WASHINGTON - CMS blindsided the HME industry in late July when it proposed a plan to significantly revamp how Medicare pays for home oxygen therapy, including a proposal to reduce reimbursement for a stationary oxygen concentrator from about $200 to $177 a month.
"There will be a negative impact," said AAHomecare Chairman Tom Ryan. "I crunched the numbers for my company and saw a well over $100,000 decrease over a year. That's a sizeable hit, and it's a sizeable hit for most people, and when they crunch the numbers, they are going to see that."
The changes revolve around Medicare's new regulation that caps oxygen reimbursement at 36 months and transfers title of the equipment to the patient at that time. One requirement of the proposed change is that it be revenue neutral. To do that, Medicare has taken money from one area--stationary concentrators, for example--and applied it to other payment categories. CMS also proposed to create a new category for portable and transfilling concentrators.
Under the new reimbursement methodology, CMS proposes the following national monthly reimbursement rates: $177 for stationary and $32 for portable add-on;
$64 for oxygen generating portable equipment add-on for portable concentrators or transfilling systems; $101 for stationary contents delivery; and $55 for portable contents delivery.
CMS proposes to implement the changes on Jan. 1, 2007.
If the proposal passes as is, Medicare will pay a provider $209 for supplying a beneficiary with a stationary concentrator and portable add-ons. For supplying a beneficiary a portable or transfilling concentrator, Medicare will pay $241.
CMS officials declined to discuss the specifics of the proposal. Questions or concerns should be submitted during the comment period and will be addressed in the final plan. However, according to an official, CMS has proposed paying more for portable concentrators and transfilling units for two main reasons: They give beneficiaries more control over their oxygen supply, and they help providers cut costs by reducing deliveries.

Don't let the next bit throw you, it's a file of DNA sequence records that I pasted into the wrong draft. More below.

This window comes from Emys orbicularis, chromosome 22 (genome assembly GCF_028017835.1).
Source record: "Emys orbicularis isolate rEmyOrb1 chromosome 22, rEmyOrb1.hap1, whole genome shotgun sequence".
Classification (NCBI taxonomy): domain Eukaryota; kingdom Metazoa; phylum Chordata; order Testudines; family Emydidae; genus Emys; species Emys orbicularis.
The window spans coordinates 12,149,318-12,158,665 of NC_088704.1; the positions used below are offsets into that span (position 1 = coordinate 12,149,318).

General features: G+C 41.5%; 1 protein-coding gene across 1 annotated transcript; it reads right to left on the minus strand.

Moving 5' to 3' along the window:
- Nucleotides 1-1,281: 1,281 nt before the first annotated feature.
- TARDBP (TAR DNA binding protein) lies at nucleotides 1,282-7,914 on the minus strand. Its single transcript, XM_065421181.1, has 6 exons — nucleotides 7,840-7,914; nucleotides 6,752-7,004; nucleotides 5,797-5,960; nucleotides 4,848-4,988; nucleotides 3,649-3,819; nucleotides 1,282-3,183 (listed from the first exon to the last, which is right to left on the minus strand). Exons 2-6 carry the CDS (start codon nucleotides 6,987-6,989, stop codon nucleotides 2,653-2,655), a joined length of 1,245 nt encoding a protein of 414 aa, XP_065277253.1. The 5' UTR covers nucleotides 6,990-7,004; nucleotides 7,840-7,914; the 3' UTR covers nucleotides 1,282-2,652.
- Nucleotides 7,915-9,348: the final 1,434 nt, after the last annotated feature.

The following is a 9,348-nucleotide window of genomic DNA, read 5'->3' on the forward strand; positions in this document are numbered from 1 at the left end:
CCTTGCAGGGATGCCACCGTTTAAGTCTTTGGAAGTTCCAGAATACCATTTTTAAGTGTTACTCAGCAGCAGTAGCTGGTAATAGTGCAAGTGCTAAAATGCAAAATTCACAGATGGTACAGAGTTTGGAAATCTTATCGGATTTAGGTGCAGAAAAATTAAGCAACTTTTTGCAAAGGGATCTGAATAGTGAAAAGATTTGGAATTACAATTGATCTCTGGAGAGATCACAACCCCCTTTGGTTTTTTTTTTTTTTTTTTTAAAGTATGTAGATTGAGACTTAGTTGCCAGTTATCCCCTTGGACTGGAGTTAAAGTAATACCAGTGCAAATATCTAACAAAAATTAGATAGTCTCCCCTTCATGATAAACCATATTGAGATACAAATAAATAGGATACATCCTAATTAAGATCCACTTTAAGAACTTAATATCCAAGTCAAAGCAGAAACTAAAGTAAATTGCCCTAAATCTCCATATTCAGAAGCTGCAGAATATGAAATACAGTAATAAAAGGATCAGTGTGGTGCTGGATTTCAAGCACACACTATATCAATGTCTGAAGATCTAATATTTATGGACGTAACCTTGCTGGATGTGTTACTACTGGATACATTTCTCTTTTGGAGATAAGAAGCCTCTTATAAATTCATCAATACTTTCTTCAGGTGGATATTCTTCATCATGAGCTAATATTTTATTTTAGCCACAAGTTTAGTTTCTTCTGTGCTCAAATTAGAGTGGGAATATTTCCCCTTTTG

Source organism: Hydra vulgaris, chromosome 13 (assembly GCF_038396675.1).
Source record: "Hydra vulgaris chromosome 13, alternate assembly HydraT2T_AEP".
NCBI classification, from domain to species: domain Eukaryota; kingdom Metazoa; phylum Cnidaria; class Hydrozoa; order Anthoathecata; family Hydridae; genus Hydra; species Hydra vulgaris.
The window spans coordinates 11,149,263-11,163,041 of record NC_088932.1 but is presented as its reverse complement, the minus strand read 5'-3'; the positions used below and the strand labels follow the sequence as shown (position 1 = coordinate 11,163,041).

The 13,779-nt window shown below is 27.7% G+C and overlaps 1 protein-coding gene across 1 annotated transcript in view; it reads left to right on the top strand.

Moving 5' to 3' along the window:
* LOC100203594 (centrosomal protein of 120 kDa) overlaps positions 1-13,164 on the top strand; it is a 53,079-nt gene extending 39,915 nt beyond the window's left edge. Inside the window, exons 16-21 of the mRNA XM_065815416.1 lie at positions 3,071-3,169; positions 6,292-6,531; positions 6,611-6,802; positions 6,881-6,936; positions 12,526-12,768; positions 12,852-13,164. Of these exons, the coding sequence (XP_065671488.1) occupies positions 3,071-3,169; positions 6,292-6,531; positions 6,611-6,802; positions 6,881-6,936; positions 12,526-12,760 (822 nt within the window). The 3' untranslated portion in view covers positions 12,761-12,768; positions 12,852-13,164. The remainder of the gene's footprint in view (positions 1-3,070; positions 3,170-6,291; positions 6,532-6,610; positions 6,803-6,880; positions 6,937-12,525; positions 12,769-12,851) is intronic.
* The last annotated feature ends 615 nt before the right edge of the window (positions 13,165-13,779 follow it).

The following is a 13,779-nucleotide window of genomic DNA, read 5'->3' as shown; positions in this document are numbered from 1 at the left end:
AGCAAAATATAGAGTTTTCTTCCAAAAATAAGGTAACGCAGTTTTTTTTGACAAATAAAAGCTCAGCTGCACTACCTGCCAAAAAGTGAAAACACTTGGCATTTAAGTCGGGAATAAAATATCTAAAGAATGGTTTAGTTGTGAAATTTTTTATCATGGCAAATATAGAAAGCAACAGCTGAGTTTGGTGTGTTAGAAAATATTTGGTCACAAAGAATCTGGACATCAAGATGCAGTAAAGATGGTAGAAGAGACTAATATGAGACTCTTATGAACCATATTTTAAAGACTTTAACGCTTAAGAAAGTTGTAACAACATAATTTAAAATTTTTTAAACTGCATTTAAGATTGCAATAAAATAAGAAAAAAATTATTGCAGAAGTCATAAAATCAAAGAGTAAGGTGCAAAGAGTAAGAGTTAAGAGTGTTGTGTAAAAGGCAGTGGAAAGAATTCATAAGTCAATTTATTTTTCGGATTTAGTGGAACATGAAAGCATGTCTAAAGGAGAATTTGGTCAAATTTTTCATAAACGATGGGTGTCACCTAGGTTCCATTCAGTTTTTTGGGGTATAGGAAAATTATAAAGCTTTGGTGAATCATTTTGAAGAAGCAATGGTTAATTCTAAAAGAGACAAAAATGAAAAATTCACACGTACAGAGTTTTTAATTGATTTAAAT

"That works best for everyone," said the official.
Given that most providers still rely on standard stationary concentrators, "you are going to get more negatives than positives," said an industry source.
"Is (the proposal) a big hit? That depends on the technology you provide," said the source. "Providers who use traditional delivery technology are not going to like it."
Michael McDonald estimated that if the proposal passes as is, his company will see a 13% cut in reimbursement. Equally troubling, he said, is that after the beneficiary assumes ownership of the equipment after 36 months, Medicare proposes to pay providers only $55 to refill portable cylinders.
"Continuous rental has always subsidized the tanks," said McDonald, president of Clinical 1 Home Medical in Weymouth, Mass. "Now your incentive to provide portable tanks to that patient is $55? It is impossible. I don't know what is going to happen."
Industry watchers blamed that scenario and others in the proposal on Medicare's failure to recognize the service that goes into providing equipment.
"That is the biggest deficiency," said Cara Bachenheimer, Invacare's vice president of government relations. "CMS has completely ignored the notion that there has to be a relationship between the provider and patient and to sustain that relationship there has to be a financial foundation and there is none."
During the 60-day comment period on the proposal, "we will argue that strenuously," she said.